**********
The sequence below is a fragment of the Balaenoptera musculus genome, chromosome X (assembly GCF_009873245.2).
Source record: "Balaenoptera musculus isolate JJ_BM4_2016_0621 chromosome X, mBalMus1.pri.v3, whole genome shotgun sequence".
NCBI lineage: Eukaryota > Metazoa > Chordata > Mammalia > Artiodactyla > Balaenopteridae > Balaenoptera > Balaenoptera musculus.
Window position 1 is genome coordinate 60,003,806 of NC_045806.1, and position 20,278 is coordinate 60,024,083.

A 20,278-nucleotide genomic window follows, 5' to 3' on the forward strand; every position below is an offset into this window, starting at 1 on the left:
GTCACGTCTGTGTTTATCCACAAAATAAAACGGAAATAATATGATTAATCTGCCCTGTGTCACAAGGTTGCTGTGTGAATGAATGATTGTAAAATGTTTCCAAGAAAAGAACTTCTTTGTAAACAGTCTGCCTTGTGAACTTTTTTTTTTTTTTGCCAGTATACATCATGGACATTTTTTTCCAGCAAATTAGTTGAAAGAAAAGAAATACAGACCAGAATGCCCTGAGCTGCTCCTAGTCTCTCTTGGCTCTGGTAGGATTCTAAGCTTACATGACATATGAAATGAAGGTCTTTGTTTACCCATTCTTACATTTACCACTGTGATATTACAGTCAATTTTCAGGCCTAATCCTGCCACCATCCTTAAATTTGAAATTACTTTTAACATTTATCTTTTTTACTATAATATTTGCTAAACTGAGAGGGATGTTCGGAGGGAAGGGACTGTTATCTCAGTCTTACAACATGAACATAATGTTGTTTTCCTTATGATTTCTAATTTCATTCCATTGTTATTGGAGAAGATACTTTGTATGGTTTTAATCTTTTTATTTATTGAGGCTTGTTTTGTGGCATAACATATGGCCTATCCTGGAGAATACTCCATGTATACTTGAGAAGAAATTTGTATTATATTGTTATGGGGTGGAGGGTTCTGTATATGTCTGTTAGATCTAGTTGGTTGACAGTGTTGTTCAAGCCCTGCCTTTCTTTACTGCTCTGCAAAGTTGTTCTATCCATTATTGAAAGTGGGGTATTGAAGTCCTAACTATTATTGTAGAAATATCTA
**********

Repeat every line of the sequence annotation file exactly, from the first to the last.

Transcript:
The sequence below is a fragment of the Balaenoptera musculus genome, chromosome X (assembly GCF_009873245.2).
Source record: "Balaenoptera musculus isolate JJ_BM4_2016_0621 chromosome X, mBalMus1.pri.v3, whole genome shotgun sequence".
NCBI lineage: Eukaryota > Metazoa > Chordata > Mammalia > Artiodactyla > Balaenopteridae > Balaenoptera > Balaenoptera musculus.
Window position 1 is genome coordinate 60,003,806 of NC_045806.1, and position 20,278 is coordinate 60,024,083.

A 20,278-nucleotide genomic window follows, 5' to 3' on the forward strand; every position below is an offset into this window, starting at 1 on the left:
GTCACGTCTGTGTTTATCCACAAAATAAAACGGAAATAATATGATTAATCTGCCCTGTGTCACAAGGTTGCTGTGTGAATGAATGATTGTAAAATGTTTCCAAGAAAAGAACTTCTTTGTAAACAGTCTGCCTTGTGAACTTTTTTTTTTTTTTGCCAGTATACATCATGGACATTTTTTTCCAGCAAATTAGTTGAAAGAAAAGAAATACAGACCAGAATGCCCTGAGCTGCTCCTAGTCTCTCTTGGCTCTGGTAGGATTCTAAGCTTACATGACATATGAAATGAAGGTCTTTGTTTACCCATTCTTACATTTACCACTGTGATATTACAGTCAATTTTCAGGCCTAATCCTGCCACCATCCTTAAATTTGAAATTACTTTTAACATTTATCTTTTTTACTATAATATTTGCTAAACTGAGAGGGATGTTCGGAGGGAAGGGACTGTTATCTCAGTCTTACAACATGAACATAATGTTGTTTTCCTTATGATTTCTAATTTCATTCCATTGTTATTGGAGAAGATACTTTGTATGGTTTTAATCTTTTTATTTATTGAGGCTTGTTTTGTGGCATAACATATGGCCTATCCTGGAGAATACTCCATGTATACTTGAGAAGAAATTTGTATTATATTGTTATGGGGTGGAGGGTTCTGTATATGTCTGTTAGATCTAGTTGGTTGACAGTGTTGTTCAAGCCCTGCCTTTCTTTACTGCTCTGCAAAGTTGTTCTATCCATTATTGAAAGTGGGGTATTGAAGTCCTAACTATTATTGTAGAAATATCTA